Cementing Geothermal Steam Wells
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Cementing wells with severe temperatures and/or pressures has become a common matter over the years. Running casing and designing the cement job is very difficult with temperatures above 150°C (300°F) which is a common temperature range in geothermal steam- and HPHT wells. The downhole temperature controls the pace of cement hydration and one major concern in geothermal- and HPHT wells is maintaining strength stability in cementing compositions at 370°C (700°F). Cementing thermal wells requires solutions for obstacles, such as increased thickening time, strength retrogression, thermal shock, lost circulation and corrosion. These obstacles requires for a complex job design, not only in, a chemical properties design view, but also in placement technique and pumping pace of the slurry. Comprehensive research to enhance the integrity of the cement in thermal environments has been done, and previous work failures has contributed to several finding that has improved the cementing solutions for geothermal well conditions, especially the ones containing corrosive formation fluids. Three cases have been studied, together with a literature review to provide an overview of the cement job designs chosen, integrity of the cement slurry, and reasons for failure. Furthermore, the cementing solutions were studied to look at what additives improved integrity and stability. What kind of laboratory tests were performed to support the design solutions. The study has shown that certain cement additives are here to stay, such as silica flour, pozzolans, and elastic-behaving chemicals. A key issue in successful cement sheath integrity has proven to be directly related to proper hole preparations and drilling fluid removal. Knowing as much as possible about the wellbore parameters is necessary to provide proper computer software simulation testing of the cement slurry. Laboratory tests and simulations should be as real as possible, and as many as possible of these tests should be performed to to ensure the cement slurry can withstand the actual well conditions.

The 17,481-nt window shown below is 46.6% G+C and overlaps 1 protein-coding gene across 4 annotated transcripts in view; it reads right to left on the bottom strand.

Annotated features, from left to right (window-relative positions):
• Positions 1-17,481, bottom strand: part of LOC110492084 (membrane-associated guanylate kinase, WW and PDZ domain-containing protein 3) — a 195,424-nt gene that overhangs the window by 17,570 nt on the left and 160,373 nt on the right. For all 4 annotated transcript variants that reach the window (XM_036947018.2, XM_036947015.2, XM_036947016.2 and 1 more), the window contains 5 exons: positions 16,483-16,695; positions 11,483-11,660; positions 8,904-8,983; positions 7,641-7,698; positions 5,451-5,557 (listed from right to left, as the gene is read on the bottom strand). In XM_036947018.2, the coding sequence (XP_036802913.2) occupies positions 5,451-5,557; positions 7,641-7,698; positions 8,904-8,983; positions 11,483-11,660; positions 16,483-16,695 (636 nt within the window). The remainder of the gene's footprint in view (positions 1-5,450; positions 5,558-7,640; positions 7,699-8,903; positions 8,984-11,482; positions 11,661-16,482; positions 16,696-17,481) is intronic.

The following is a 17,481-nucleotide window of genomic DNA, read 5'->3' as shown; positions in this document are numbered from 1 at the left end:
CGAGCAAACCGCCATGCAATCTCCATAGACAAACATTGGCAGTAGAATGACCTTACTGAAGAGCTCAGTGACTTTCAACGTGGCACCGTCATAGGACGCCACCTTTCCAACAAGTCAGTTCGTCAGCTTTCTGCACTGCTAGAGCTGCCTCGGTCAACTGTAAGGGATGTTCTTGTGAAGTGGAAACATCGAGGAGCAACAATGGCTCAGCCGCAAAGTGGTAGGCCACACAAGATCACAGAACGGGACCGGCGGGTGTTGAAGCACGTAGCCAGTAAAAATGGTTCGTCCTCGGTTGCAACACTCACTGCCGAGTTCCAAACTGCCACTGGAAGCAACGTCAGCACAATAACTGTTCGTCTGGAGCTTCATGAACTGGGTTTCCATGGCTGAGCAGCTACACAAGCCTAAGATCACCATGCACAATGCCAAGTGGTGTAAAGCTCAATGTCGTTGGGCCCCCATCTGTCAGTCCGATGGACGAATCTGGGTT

Master's thesis in Petroleum engineering